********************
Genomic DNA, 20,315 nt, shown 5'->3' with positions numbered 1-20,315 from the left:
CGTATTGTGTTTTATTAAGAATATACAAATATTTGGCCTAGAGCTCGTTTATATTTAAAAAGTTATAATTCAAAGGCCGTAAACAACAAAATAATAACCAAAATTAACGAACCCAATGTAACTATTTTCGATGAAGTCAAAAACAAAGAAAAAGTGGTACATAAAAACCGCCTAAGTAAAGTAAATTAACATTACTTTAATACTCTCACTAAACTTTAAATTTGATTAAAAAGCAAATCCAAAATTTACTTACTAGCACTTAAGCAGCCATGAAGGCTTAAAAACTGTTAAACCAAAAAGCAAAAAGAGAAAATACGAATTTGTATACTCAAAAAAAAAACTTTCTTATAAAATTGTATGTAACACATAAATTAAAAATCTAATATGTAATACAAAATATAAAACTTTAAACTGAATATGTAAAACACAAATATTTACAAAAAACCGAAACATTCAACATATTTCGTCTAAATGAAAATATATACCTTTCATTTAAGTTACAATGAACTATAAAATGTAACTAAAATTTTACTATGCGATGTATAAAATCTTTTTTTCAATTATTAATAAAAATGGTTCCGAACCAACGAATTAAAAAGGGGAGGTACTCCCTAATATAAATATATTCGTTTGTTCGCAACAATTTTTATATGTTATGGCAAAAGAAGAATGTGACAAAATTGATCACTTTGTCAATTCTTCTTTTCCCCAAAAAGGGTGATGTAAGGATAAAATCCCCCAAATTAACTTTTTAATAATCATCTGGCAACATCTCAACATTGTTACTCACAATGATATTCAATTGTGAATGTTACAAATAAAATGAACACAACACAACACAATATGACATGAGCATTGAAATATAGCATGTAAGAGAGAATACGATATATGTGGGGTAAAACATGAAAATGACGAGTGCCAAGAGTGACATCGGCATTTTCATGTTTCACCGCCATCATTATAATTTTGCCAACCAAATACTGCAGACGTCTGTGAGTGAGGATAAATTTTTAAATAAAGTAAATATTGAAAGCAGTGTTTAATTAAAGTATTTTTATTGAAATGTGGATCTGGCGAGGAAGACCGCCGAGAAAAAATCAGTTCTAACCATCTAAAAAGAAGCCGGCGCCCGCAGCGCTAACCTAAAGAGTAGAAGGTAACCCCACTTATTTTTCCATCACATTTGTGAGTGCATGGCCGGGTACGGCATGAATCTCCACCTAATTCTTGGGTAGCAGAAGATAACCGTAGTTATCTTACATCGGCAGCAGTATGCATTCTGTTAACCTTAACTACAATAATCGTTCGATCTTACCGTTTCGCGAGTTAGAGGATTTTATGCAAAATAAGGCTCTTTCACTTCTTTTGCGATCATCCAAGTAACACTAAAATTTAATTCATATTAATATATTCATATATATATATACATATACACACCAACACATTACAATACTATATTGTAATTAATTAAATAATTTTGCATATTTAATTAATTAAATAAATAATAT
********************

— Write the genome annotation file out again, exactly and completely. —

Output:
Genomic DNA, 20,315 nt, shown 5'->3' with positions numbered 1-20,315 from the left:
CGTATTGTGTTTTATTAAGAATATACAAATATTTGGCCTAGAGCTCGTTTATATTTAAAAAGTTATAATTCAAAGGCCGTAAACAACAAAATAATAACCAAAATTAACGAACCCAATGTAACTATTTTCGATGAAGTCAAAAACAAAGAAAAAGTGGTACATAAAAACCGCCTAAGTAAAGTAAATTAACATTACTTTAATACTCTCACTAAACTTTAAATTTGATTAAAAAGCAAATCCAAAATTTACTTACTAGCACTTAAGCAGCCATGAAGGCTTAAAAACTGTTAAACCAAAAAGCAAAAAGAGAAAATACGAATTTGTATACTCAAAAAAAAAACTTTCTTATAAAATTGTATGTAACACATAAATTAAAAATCTAATATGTAATACAAAATATAAAACTTTAAACTGAATATGTAAAACACAAATATTTACAAAAAACCGAAACATTCAACATATTTCGTCTAAATGAAAATATATACCTTTCATTTAAGTTACAATGAACTATAAAATGTAACTAAAATTTTACTATGCGATGTATAAAATCTTTTTTTCAATTATTAATAAAAATGGTTCCGAACCAACGAATTAAAAAGGGGAGGTACTCCCTAATATAAATATATTCGTTTGTTCGCAACAATTTTTATATGTTATGGCAAAAGAAGAATGTGACAAAATTGATCACTTTGTCAATTCTTCTTTTCCCCAAAAAGGGTGATGTAAGGATAAAATCCCCCAAATTAACTTTTTAATAATCATCTGGCAACATCTCAACATTGTTACTCACAATGATATTCAATTGTGAATGTTACAAATAAAATGAACACAACACAACACAATATGACATGAGCATTGAAATATAGCATGTAAGAGAGAATACGATATATGTGGGGTAAAACATGAAAATGACGAGTGCCAAGAGTGACATCGGCATTTTCATGTTTCACCGCCATCATTATAATTTTGCCAACCAAATACTGCAGACGTCTGTGAGTGAGGATAAATTTTTAAATAAAGTAAATATTGAAAGCAGTGTTTAATTAAAGTATTTTTATTGAAATGTGGATCTGGCGAGGAAGACCGCCGAGAAAAAATCAGTTCTAACCATCTAAAAAGAAGCCGGCGCCCGCAGCGCTAACCTAAAGAGTAGAAGGTAACCCCACTTATTTTTCCATCACATTTGTGAGTGCATGGCCGGGTACGGCATGAATCTCCACCTAATTCTTGGGTAGCAGAAGATAACCGTAGTTATCTTACATCGGCAGCAGTATGCATTCTGTTAACCTTAACTACAATAATCGTTCGATCTTACCGTTTCGCGAGTTAGAGGATTTTATGCAAAATAAGGCTCTTTCACTTCTTTTGCGATCATCCAAGTAACACTAAAATTTAATTCATATTAATATATTCATATATATATATACATATACACACCAACACATTACAATACTATATTGTAATTAATTAAATAATTTTGCATATTTAATTAATTAAATAAATAATAT